A high index of clinical suspicion is required for timely diagnosis, given the non-specific nature of presentation of histoplasmosis. A robust history, physical examination, and tailored investigation are needed simultaneously for a definitive diagnosis. Although histopathology and culture remain the gold standard for diagnosis of histoplasmosis, advancements in technology have provided Histoplasma antigen detection which is reliable, non-invasive, and highly sensitive [14, 41]. Misdiagnosis of acute progressive disseminated histoplasmosis has been linked to high mortality rates. Up to 42% mortality if initiation of treatment is delayed and as high as 100% if antifungal therapy is not given at all [21].

H. capsulatum can be cultured from sputum, blood, bone marrow, tissue biopsy or brochoalveolar lavage (BAL). Culture needs a period of 4–6 weeks to be appreciable as white-fluffy mould. The culture is most sensitive in patients with chronic pulmonary histoplasmosis (sputum) or progressive disseminated histoplasmosis (bone marrow) [45, 46]. Cultures have limitations such as long-turn around time, suboptimal sensitivity and require Biosafety level 3 facilities [14, 41]. Sensitivity of culture is about 70–85% [10].

Histopathology demonstrates the presence of caseating and non-caseating granulomas. Then the yeast is confirmed by special fungal stains, commonly, Gomori-methenamine silver, Giemsa or periodic acid-Schiff stains. H. capsulatum yeasts are about 1–4 μm in diameter, ovoid shape, predominantly intracellular (within macrophage) and giant cells with characteristic, single-celled narrow-based budding [7]. As a limitation, histopathology requires highly skilled personnel who may not be accessible across all levels of health care. Histopathology has a sensitivity of 70–80%, depending on the quality of the sample and the experience of the pathologist [10]. Because of the above limitations, we have advocated for universal access to rapid testing for histoplasmosis (antigen or PCR/molecular) [30, 47].

Histoplasma antigen detection is the most sensitive method for diagnosis. The sensitivity of the MVista® Quantitative Histoplasma antigen enzyme immunoassay is 95–100% in urine, over 90% in serum and bronchoalveolar lavage (BAL) antigen and 78% in cerebral spinal fluid (CSF) [10]. Sensitivity of antigen testing differs with respect to the clinical picture. A sensitivity of 91.8% in disseminated histoplasmosis, 87.5% in chronic pulmonary histoplasmosis, and 83% in acute pulmonary histoplasmosis has been reported [45, 46, 48]. Antigen testing can be used to monitor improvement on therapy, determine prognosis of patients, and ascertain possibility of relapse especially for patients with co-infections like tuberculosis [45, 46, 48]. The limitation of antigen testing is in its cross reactivity with organisms that have the same class of cell wall galactomannan such as, Blastomyces, Aspergillus, Talaromyces, Coccidioides, and Paracoccidioides spp. [45, 46, 48].

Antibody detection is done by different methods. The two standard assays are complement fixation and immunodiffusion [14]. Immunodiffusion detects the presence of antigens C, H and M precipitin bands. The C antigen suggests cross reactivity between fungal species; H antigen indicates active infection; and M antigen shows acute, subacute or chronic infection. Complement fixation assay generates antibody titres. The sensitivity of antibody detection by immunodiffusion or complement fixation was between 60 and 70% [10]. Immunodiffusion assay is more specific than complement fixation assay.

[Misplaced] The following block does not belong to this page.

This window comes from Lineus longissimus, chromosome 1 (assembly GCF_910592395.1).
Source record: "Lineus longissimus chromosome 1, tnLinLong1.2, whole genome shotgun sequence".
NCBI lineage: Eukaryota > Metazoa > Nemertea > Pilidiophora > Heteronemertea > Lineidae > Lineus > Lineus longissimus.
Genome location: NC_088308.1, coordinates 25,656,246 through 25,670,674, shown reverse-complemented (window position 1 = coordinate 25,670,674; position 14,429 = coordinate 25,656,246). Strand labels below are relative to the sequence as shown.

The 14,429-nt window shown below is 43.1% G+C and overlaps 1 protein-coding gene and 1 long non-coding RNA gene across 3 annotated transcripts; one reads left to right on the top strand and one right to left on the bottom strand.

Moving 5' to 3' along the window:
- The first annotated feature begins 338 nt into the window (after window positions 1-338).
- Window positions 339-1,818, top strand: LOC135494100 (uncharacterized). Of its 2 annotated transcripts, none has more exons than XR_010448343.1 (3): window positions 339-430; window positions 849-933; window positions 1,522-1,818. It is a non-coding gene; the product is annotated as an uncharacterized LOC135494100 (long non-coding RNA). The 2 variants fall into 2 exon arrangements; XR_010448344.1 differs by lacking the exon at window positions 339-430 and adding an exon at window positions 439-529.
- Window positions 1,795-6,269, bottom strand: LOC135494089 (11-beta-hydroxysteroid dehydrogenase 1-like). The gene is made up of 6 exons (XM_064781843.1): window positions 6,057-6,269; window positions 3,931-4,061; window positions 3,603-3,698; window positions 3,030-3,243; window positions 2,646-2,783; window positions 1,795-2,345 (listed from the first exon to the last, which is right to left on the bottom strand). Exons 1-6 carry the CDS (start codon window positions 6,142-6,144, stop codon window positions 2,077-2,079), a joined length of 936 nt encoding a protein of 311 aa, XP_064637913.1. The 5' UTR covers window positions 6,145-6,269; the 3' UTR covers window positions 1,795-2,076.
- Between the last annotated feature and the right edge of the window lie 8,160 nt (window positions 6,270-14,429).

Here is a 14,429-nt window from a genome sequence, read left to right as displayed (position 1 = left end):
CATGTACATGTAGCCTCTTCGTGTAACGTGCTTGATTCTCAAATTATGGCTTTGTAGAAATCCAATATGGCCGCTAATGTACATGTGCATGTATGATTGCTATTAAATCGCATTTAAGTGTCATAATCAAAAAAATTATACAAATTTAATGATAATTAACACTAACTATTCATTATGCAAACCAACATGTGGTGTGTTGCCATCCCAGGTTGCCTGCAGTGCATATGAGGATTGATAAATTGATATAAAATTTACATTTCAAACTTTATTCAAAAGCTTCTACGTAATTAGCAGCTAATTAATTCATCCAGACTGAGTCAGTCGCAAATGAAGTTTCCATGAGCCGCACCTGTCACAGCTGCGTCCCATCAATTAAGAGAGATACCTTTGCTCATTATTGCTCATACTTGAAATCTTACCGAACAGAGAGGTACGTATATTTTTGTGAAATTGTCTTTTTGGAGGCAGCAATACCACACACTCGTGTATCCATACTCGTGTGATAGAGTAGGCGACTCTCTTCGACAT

Polymerase Chain Reaction (PCR) assay has been widely accepted for detection of reservoirs for H. capsulatum in the environment [43, 49]. Bone marrow and blood specimen have high sensitivity especially in patients with disseminated disease but less in immunocompetent [50, 51]. Respiratory biopsies and samples have shown good sensitivity [14].

5. Treatment

Acute and subcute pulmonary histoplasmosis are usually self-limiting hence do not require therapy [43]. But if symptoms persist for more than a month, then oral itraconazole is given for a period of 6–12 weeks [43]. Cases of histoplasmosis-related acute respiratory distress syndrome may benefit from adjunctive corticosteroid steroid therapy.

In chronic pulmonary histoplasmosis, patients require long-term oral treatment with itraconazole for about 12–24 months or until radiological improvement on follow-up chest imaging [43]. Relapse is common following discontinuation of antifungal treatment [43].

In acute progressive disseminated histoplasmosis, induction therapy with liposomal amphotericin B for 1–2 weeks (or 2–6 weeks for central nervous system histoplasmosis) followed by a step-down therapy with oral itraconazole for 12 months [43]. Life-long oral itraconazole therapy is advised for patients with on-going immunosuppression. Liposomal amphotericin B is associated with better outcome than any other preparations of amphotericin B [52].

6. Conclusions

Human histoplasmosis is of global distribution, with patchy areas of high endemicity. The protean manifestations of histoplasmosis require a heightened index of clinical suspicion for early diagnosis and institution of appropriate treatment. Antigen-based diagnostics are the cornerstone for microbiological confirmation of histoplasmosis, given their high sensitivity and specificity, short-turn around time and non-invasiveness. Treatment is reserved for those with moderate to severe forms of pulmonary diseases, the immunocompromised, and those with disseminated diseases. Itraconazole singly or as a follow through treatment following amphotericin B are the basis of antifungal treatment.

© 2020 The Author(s). Licensee IntechOpen. This chapter is distributed under the terms of the Creative Commons Attribution 3.0 License, which permits unrestricted use, distribution, and reproduction in any medium, provided the original work is properly cited.

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Felix Bongomin and Lauryn Nsenga (September 16th 2020). Introductory Chapter: The Global Distribution of Human Histoplasmosis - An Overview, Histoplasma and Histoplasmosis, Felix Bongomin, IntechOpen, DOI: 10.5772/intechopen.92981. Available from: